2006 Student Press Liberties Award Winners

041907stuprslib:
Jessica Riegel, Sarah Queller

1st Place ($250)
Jessica Riegel & Sarah Queller
Student Rights In Question Online
Hi's Eye
Westfield High School

Free expression lives online, right? Wrong. Just ask a couple of student journalists from Westfield High School, whose investigative reporting explained the rights and limitations of students' speech and privacy rights on the Internet.

In their article, Student Rights In Question Online (1.7mb PDF), seniors Sarah Queller and Jessica Riegel explored the boundaries of student freedom in cyberspace, particularly their rights regarding Internet postings, one of the most pressing free speech issues that young writers face today.

Their article, published in Hi's Eye, Westfield High's weekly newspaper, won Queller and Riegel the ACLU-NJ's 2006 Student Press Liberties Award.

"Sarah and Jessica's enterprising journalism exemplifies the kind of enthusiasm for the First Amendment that we hope to inspire in other high school students through this annual contest," says ACLU-NJ Executive Director Deborah Jacobs.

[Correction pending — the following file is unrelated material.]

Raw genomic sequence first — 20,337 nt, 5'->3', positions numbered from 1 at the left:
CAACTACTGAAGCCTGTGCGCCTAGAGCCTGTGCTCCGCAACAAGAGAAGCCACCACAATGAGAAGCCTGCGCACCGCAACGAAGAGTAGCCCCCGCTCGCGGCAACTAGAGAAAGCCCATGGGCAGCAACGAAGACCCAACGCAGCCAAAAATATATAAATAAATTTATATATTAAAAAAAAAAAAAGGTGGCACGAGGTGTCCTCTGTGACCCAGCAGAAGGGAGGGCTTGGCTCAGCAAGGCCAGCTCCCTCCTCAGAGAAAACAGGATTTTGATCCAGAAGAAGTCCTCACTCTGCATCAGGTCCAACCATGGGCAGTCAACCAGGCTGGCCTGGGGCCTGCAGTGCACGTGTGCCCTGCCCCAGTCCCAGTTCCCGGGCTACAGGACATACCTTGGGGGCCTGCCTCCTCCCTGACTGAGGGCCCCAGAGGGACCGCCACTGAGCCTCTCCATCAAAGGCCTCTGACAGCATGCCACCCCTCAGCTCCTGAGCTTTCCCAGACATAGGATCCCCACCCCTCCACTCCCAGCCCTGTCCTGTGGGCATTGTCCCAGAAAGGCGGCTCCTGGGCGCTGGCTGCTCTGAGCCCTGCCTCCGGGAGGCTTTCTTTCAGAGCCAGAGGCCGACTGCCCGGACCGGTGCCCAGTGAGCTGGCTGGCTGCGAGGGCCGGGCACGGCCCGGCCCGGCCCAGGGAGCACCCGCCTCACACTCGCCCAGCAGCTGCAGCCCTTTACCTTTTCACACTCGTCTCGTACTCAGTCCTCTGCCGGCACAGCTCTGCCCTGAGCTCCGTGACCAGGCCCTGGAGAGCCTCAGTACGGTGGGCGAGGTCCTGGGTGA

Submissions to the Student Press Liberties Award are evaluated on the basis of informational value, writing quality, courage in publication, impact, value as investigative reporting and furtherance of interest in civil liberties. Queller and Riegel's submission snagged the highest overall score among 11 entries.

Kathy Carter, an editorial writer for The Star-Ledger and one of the contest judges, called their article "extraordinarily well written and organized." Associated Press reporter Wayne Parry called the piece "extremely well reported and written."

And Linda Stein, the legal reporter for The Times of Trenton, gave the story the highest scores possible for its civil liberties theme, story structure and style, and value as investigative reporting.

In their article, these high school journalists observed that "there is little legal consensus on how school officials can punish students for the content of their Web sites," though, the article went on to note, most courts rely on the Tinker v. Des Moines standard, in which the U.S. Supreme Court ruled that schools have the right to discipline a student whose actions or statements "materially disrupt" class work.

Their research included a survey of their classmates' Internet viewing habits and interviews with leading legal experts on Internet free speech.

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